[wind-sheeld, win-]


a shield of glass, in one or more sections, projecting above and across the dashboard of an automobile.

Origin of windshield

First recorded in 1900–05; wind1 + shield
Also called, especially British, wind-screen. Unabridged Based on the Random House Unabridged Dictionary, © Random House, Inc. 2019

Examples from the Web for windshield

Contemporary Examples of windshield

Historical Examples of windshield

  • But the opening of the windshield let in considerable of the driving rain.

    Dave Porter At Bear Camp

    Edward Stratemeyer

  • She was still sitting rigid, staring through the windshield.

  • She snatched the windshield open, and concentrated on that left rut.

    Free Air

    Sinclair Lewis

  • She was staring through the windshield at the rocket two hundred yards away.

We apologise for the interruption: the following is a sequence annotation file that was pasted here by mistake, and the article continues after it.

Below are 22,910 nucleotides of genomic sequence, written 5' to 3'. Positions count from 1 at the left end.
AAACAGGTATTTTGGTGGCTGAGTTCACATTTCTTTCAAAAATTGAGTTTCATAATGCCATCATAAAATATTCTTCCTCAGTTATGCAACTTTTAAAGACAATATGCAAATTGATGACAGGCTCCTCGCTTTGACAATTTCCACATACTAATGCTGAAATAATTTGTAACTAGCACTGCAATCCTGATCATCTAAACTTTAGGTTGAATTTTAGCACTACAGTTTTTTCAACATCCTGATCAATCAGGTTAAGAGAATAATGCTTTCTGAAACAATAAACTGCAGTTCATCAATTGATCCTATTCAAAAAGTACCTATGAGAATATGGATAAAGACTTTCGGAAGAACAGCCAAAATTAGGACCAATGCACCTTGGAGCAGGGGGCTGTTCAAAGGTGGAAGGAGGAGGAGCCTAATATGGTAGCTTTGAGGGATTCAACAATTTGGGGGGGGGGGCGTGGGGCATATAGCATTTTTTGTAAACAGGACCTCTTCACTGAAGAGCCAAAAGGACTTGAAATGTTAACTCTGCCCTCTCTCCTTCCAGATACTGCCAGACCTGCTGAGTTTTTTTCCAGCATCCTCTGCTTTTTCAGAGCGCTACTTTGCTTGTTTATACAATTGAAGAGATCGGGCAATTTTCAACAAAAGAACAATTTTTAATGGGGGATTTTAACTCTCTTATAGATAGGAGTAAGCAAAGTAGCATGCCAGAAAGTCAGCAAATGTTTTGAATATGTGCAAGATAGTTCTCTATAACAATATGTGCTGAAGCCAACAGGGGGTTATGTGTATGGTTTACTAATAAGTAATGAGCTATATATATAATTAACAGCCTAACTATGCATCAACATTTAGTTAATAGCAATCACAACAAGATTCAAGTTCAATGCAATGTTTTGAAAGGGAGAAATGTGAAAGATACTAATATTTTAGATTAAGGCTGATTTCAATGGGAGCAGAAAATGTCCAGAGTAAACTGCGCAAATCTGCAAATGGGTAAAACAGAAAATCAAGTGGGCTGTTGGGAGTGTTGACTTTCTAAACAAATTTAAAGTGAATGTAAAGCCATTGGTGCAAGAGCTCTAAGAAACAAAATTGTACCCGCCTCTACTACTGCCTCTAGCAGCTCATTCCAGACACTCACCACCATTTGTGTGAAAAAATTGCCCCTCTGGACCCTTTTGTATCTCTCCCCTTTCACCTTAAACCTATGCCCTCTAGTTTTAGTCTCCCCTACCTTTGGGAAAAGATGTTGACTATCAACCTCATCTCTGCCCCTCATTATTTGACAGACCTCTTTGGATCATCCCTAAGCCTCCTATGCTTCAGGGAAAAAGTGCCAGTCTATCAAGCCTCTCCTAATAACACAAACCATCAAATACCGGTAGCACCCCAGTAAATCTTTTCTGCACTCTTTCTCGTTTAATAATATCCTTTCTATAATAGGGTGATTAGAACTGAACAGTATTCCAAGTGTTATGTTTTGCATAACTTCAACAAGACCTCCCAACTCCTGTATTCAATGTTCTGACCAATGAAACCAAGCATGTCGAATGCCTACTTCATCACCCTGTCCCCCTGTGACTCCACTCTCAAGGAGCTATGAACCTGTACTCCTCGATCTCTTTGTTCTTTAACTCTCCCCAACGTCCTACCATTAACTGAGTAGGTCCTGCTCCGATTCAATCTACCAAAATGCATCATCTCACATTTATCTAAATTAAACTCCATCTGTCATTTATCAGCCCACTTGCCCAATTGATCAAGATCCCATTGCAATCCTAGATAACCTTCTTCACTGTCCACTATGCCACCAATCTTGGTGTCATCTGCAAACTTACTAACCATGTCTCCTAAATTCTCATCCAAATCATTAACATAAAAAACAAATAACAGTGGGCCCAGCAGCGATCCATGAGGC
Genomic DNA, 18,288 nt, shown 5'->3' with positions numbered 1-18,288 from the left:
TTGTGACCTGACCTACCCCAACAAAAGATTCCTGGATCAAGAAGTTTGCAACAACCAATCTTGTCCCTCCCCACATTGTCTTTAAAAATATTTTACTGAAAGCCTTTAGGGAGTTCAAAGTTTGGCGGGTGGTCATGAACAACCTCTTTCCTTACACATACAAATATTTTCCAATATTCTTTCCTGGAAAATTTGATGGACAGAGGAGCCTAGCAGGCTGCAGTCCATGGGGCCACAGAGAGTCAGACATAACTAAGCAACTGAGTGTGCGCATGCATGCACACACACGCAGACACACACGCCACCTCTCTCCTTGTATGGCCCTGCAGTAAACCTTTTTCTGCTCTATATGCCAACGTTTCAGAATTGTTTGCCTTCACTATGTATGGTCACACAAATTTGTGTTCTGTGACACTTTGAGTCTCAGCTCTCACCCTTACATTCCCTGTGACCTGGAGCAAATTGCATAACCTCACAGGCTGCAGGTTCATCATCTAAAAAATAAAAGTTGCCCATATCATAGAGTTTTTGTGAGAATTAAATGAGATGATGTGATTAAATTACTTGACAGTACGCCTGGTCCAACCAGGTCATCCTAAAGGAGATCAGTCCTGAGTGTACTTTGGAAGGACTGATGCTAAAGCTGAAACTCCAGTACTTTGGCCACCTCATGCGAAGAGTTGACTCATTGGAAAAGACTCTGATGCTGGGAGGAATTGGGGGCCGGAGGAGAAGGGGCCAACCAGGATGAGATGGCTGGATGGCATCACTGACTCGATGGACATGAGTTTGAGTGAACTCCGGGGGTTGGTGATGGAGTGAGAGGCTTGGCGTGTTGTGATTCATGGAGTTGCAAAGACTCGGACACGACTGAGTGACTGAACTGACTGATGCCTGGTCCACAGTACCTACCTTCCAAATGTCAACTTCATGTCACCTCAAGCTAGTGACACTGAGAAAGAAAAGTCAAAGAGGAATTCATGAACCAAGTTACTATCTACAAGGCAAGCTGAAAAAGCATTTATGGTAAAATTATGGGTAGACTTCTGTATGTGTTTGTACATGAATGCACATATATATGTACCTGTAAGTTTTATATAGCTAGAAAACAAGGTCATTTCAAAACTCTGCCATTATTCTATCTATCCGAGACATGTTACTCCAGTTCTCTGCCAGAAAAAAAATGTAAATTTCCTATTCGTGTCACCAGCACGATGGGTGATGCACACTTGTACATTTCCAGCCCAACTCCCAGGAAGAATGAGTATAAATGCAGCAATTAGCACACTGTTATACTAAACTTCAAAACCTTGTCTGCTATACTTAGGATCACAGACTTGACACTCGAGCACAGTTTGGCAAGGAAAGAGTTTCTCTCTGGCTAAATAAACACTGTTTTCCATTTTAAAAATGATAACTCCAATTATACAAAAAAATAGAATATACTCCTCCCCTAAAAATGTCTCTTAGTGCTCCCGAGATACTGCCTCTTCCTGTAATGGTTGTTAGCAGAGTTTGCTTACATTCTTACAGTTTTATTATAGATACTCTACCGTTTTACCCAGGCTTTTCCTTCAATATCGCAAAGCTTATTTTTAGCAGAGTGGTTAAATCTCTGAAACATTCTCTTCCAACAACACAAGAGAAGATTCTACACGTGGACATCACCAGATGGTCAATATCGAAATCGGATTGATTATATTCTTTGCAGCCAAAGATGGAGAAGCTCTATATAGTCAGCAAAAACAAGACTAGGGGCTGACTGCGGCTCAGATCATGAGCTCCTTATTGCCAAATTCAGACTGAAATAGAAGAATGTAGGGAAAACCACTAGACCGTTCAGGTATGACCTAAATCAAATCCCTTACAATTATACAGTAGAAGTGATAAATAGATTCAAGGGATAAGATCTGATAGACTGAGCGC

Stanley Gimble

  • I asked, wondering why the windshield should look so blurred in the half-light.

    The Prairie Child

    Arthur Stringer

British Dictionary definitions for windshield



US and Canadian the sheet of flat or curved glass that forms a window of a motor vehicle, esp the front windowAlso called (in Britain and certain other countries): windscreen
an object designed to shield something from the wind
Collins English Dictionary - Complete & Unabridged 2012 Digital Edition © William Collins Sons & Co. Ltd. 1979, 1986 © HarperCollins Publishers 1998, 2000, 2003, 2005, 2006, 2007, 2009, 2012

Word Origin and History for windshield

1902, from wind (n.1) + shield (n.). U.S. alternative to British windscreen (attested from 1905 in this sense).

Online Etymology Dictionary, © 2010 Douglas Harper